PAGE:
Amos: A Commentary on the Book of AmosShalom Paul (Minneapolis: Fortress Press, 1991) 436 pp., $44.95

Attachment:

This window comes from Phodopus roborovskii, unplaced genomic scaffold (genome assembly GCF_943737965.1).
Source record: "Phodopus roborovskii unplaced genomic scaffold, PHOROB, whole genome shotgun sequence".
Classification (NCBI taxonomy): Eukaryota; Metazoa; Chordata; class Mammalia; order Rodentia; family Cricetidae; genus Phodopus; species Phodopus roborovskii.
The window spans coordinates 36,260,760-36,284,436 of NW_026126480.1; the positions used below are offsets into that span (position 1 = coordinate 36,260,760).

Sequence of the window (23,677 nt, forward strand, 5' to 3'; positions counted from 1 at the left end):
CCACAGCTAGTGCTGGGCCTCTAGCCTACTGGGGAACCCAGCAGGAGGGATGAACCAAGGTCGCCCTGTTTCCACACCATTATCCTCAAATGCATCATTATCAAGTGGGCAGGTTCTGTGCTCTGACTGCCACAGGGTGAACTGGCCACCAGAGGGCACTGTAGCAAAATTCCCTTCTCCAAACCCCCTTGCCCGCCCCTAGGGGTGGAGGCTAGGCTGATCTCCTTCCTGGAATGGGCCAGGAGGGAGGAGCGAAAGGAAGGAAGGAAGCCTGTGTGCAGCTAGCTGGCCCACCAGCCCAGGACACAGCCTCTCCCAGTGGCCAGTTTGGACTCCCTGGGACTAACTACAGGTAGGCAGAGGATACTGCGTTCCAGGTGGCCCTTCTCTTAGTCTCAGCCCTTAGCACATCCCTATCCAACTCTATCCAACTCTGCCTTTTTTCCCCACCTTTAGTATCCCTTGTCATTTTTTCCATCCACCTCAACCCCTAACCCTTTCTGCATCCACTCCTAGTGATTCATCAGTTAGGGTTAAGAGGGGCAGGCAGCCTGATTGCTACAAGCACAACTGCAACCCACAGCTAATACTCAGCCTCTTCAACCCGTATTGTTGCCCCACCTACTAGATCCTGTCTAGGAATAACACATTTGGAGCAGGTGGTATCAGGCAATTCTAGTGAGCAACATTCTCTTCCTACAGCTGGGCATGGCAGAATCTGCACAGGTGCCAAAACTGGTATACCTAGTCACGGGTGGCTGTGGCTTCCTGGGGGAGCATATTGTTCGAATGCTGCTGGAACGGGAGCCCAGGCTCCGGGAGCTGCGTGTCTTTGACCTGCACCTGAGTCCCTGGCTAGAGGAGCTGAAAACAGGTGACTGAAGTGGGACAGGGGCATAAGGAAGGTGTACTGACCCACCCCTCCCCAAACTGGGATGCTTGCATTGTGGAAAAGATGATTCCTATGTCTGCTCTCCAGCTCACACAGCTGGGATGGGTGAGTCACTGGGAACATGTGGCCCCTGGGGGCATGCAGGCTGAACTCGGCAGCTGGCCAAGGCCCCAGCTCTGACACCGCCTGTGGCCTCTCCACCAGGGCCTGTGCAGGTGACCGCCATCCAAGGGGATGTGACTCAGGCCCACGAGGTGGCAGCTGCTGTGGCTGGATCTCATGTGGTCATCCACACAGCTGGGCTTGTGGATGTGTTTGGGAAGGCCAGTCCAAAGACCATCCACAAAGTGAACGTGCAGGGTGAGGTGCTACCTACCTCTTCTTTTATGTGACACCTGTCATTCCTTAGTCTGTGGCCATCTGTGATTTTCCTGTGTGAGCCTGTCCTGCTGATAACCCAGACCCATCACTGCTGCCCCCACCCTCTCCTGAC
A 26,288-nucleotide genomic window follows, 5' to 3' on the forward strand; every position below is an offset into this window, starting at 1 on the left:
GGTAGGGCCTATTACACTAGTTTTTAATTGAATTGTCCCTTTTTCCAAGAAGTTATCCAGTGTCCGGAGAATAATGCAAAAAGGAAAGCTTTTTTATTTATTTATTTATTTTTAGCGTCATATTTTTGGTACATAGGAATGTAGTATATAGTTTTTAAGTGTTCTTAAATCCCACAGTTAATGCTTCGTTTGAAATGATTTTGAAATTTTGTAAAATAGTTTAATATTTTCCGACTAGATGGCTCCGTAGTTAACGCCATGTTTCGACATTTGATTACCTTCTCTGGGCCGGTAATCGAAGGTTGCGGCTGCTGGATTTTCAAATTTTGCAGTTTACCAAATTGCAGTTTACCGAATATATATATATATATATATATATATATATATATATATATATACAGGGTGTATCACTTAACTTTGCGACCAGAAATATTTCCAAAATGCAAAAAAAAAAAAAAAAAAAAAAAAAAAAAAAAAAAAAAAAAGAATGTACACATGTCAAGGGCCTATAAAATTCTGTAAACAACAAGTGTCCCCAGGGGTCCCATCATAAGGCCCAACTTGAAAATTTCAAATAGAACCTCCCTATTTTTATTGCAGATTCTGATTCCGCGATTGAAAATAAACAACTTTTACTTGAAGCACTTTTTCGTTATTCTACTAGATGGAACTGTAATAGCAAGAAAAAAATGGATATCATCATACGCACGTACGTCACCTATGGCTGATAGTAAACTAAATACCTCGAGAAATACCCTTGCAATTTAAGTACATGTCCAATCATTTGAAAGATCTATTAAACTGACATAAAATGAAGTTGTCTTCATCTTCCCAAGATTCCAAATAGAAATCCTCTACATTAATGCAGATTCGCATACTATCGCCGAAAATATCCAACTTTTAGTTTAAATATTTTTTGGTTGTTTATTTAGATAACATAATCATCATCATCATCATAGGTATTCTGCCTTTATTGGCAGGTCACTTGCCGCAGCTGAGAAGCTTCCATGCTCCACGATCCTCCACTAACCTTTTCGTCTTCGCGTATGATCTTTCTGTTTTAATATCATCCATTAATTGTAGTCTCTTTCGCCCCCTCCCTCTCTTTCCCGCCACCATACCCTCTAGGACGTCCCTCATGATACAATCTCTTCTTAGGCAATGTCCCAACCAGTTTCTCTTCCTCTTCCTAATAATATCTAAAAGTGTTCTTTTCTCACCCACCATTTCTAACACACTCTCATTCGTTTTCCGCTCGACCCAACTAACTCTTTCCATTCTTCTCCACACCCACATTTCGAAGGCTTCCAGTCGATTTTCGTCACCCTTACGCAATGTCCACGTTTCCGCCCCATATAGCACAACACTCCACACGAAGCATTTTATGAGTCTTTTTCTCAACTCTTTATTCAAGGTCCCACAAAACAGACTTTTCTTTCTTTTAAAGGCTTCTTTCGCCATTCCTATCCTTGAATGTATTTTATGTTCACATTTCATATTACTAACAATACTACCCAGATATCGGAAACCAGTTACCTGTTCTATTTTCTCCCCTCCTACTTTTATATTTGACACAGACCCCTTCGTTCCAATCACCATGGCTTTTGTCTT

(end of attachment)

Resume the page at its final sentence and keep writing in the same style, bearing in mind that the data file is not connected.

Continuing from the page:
The editors of the impressive Hermeneia series, intending to keep the series up-to-date and to include different perspectives on the biblical books, have decided to include a second commentary on Amos. The first was a translation of H.W. Wolff’s Joel and Amos (1977), in which the author, a scholar from Germany, argues that the nine-chapter book went through six stages of development, ranging in date from the time of Amos himself (8th century B.C.E.) to the post-Exilic period (5th century B.C.E.). In sharp contrast, Shalom Paul, of the Hebrew University of Jerusalem, maintains that Amos is a unity as it stands, with perhaps a minor addition or two. Thus, unlike many other commentators, Paul considers the optimistic ending, which speaks of the Lord’s raising the fallen booth of David, as an original part of the book. In defending his position, he lays heavy stress on literary and stylistic features that relate parts of the book one another. Paul prefers not to follow the recent suggestion that Amos was from the northern kingdom (Israel), where he prophesied; instead, he accepts the traditional notion that his hometown, Tekoa, was the place of that name in Judah. The author has written extensively on biblical prophecy and here offers the reader the benefits of his wide expertise. The volume is armed with the features that one has come to expect in the Hermeneia series: a long bibliography, detailed textual as well as expository notes, and complete indices of passages, authors, names and subjects.